The legacy of timber harvest, combined with continued commercial forestry and other factors, may limit the capacity of the NRM area to support fishers today. Fishers rely on large areas of primarily late-successional coniferous forest with fairly dense canopies and large trees, snags, and down logs for denning and resting; vegetated understory and large woody debris appear important for prey species (Powell and Zielinski 1994, p. 52). These mature forest characteristics may take at least 120 years or more to develop (Green et al. 1992, p. 6). Fishers evolved in forests where fire and windthrow were common, and small silviculture treatments or harvest may resemble the natural disturbances and the succession that follows (Powell and Zielinski 1994, p. 64). Therefore, the effects of present-day timber harvest and management of forests for harvest on the capacity of the NRMs to support fishers may be influenced by multiple factors, including the location, scale, and juxtaposition of treatments to previous disturbances, and the suitability of the location to provide fisher habitat under natural conditions.
In the NRMs, fishers forage in young to medium-age stands adjacent to larger patches of mature forest (Jones 1991, p. 92). However, large clear-cuts or numerous adjacent smaller cuts, and open areas such as roads, combined with the loss of large patches of late-successional conifer habitat, may alter suitability and fragment habitat and limit fisher population size (Powell and Zielinski 1994, pp. 42, 64). Where the key habitat elements are patchy or limited in distribution, fishers are forced to range over larger areas. Fishers in Montana and Idaho have the largest recorded home ranges of the United States' fishers, possibly influenced by the fragmentation or low quality of forest resources (Powell and Zielinski 1994, pp. 58, 60).
The effects of habitat loss and fragmentation may be emphasized by territorial exclusion between members of the same sex, which increases the space needed to support viable populations (Powell and Zielinski 1994, p. 59). In the NRMs, fishers may be more vulnerable to habitat changes caused by fire, drought, and insect infestation even within historical variability due to diminished mature late-seral forest structures at a landscape level.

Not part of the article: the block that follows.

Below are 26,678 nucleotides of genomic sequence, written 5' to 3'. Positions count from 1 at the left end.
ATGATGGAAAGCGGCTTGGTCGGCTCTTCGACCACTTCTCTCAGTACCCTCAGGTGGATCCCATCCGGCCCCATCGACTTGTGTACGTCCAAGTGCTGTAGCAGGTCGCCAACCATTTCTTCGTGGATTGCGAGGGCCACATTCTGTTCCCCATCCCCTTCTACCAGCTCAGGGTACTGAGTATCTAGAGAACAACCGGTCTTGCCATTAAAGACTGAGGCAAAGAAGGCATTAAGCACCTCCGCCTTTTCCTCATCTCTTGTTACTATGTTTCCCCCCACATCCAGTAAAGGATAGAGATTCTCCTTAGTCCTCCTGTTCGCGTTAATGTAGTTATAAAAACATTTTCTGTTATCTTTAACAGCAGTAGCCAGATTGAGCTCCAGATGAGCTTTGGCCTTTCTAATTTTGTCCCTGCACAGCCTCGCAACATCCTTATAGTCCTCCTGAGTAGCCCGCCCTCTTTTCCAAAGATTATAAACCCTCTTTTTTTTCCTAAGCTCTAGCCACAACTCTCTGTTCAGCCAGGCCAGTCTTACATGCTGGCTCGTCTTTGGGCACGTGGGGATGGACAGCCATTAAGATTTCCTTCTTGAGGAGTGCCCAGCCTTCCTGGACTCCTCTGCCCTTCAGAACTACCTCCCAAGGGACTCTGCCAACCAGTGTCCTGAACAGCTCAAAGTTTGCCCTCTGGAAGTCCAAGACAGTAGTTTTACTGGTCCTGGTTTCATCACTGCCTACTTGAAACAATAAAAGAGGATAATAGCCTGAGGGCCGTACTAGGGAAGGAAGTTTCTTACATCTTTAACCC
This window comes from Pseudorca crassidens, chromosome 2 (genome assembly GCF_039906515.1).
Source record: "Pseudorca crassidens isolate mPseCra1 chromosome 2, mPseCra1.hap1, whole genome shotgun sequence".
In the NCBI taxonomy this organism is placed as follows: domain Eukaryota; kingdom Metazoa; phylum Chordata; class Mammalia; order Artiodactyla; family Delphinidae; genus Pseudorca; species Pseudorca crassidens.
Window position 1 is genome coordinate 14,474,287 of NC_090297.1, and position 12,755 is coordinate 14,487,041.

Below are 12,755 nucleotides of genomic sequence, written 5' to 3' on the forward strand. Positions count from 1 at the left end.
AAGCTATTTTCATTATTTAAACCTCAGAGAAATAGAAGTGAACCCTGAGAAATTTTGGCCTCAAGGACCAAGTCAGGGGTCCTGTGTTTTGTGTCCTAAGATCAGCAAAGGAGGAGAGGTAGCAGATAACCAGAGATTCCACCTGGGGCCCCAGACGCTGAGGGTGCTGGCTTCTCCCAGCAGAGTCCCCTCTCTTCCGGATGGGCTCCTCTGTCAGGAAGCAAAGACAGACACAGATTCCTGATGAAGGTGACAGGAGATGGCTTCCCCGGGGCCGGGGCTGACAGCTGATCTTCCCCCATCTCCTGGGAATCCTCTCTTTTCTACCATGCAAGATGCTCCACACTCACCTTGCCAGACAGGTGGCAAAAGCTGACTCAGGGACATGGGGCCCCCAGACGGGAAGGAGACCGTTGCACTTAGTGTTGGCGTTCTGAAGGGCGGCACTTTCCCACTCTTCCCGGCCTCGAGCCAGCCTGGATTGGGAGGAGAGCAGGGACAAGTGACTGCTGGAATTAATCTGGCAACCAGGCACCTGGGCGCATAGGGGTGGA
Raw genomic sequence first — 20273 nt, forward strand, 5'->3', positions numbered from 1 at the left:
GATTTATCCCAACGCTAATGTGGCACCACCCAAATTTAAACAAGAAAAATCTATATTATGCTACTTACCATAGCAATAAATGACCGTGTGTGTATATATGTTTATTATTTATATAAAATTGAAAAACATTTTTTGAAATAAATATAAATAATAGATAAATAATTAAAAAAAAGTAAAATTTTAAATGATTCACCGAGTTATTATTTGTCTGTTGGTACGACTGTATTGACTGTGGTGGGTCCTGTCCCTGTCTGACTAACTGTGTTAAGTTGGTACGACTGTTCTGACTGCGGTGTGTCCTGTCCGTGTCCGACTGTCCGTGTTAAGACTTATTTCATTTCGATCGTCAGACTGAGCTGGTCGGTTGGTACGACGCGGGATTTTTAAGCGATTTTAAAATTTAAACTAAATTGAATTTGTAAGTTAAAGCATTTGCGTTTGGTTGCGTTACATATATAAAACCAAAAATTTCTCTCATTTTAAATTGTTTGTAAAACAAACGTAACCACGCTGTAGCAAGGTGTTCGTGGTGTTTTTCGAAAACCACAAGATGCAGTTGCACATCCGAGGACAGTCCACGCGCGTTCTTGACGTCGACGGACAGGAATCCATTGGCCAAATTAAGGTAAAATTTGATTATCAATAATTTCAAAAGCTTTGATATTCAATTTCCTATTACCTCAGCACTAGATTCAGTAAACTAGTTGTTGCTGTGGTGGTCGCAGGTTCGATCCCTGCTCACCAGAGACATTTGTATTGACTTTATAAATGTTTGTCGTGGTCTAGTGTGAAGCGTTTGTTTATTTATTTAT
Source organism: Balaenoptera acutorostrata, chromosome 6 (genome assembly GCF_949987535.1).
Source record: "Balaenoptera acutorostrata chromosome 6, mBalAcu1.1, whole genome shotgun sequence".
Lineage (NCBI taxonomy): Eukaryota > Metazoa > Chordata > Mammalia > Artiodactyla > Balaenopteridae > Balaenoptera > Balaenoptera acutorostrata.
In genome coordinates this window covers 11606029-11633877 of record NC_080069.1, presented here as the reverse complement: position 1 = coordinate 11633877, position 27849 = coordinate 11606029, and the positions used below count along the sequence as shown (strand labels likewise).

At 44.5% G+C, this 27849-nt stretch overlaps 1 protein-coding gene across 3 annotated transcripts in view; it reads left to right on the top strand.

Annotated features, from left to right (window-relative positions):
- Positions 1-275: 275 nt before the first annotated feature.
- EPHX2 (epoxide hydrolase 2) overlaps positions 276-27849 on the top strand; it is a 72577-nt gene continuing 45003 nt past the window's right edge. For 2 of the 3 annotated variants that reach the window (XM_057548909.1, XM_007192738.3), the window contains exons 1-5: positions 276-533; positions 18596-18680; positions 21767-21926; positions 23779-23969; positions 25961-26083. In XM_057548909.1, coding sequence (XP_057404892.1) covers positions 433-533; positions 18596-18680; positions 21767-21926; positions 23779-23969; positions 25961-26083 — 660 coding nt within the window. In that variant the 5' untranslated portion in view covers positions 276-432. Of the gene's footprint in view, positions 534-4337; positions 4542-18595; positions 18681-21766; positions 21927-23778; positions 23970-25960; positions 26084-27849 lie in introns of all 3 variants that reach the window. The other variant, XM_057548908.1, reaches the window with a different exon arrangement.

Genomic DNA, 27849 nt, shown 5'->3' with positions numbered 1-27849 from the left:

The loss of older forest and increased fragmentation from human activities has likely reduced the capacity of the NRMs to support fishers. To our knowledge, there is no comprehensive mapping of fisher habitat for the NRMs. Consequently, it is not clear how current management of public and private forest lands is limiting further loss of habitat suitability on a landscape scale. However, we will seek additional information regarding forest management during the status review process.
From information in the petition and readily available in our files, private or State trust lands in Northern Montana and Idaho are managed for commercial wood production and timber harvest, which may prevent succession to the mature forest stages preferred by fishers (Idaho Department of Lands 2007, p. 22; Montana Department of Natural Resources 2008, entire; Plum Creek 2009, entire; Ridler 2008, entire). Timber harvest is expected to continue on commercial lands; future increases in harvest and reduction of the harvest rotation period are expected on Idaho State trust lands (Ridler 2008, p. 2). We expect timber harvest to continue on Federal lands in the future based on mandates of the Multiple-Use and Sustainable Yield Act (16 U.S.C. 528 et seq.) and the NFMA (16 U.S.C. 1600 et seq.). The U.S. Forest Service (USFS) has managed for old-growth forest under forest plan direction since the 1990s (Green et al. 1992, p. 1) and considers the fisher a sensitive status species (Macfarlane 1994, p. 177); however, no information is provided in the petition and we have no information available in our files indicating the effectiveness of this management in protecting or augmenting old-growth forest types for fisher habitat.
The real estate value of commercial timber lands is spurring a transition to Start Printed Page 19932residential and commercial development in areas of western Montana (Stromnes 2002, entire; McQuillan 2007, entire). For example, Plum Creek Timber Company, whose holdings are concentrated in northwest and north-central Montana and coincide with areas of verified fisher distribution (Vinkey 2003, p. 54), expects to develop 8,000 to 16,000 ha (20,000 to 40,000 ac) over the next 10 to 15 years in addition to over 14,000 ha (35,000 ac) already sold (McQuillan 2007, entire). The company's own land development subsidiary describes the development of company lands, once held for timber production, as residential lots ranging in size from 2 to 4 ha (5 to 10 ac) (McQuillan 2007, entire). Development in forested environments may increase roads and remove additional forest vegetation structure or prey habitat in order to maintain defensible space around structures (wildlife-urban interface); however, although foraging and resting habitat may be removed by road construction, fishers do not appear to avoid the road itself (Lewis and Stinson 1998, p. 7; Schwartz et al. 2006, p. 6).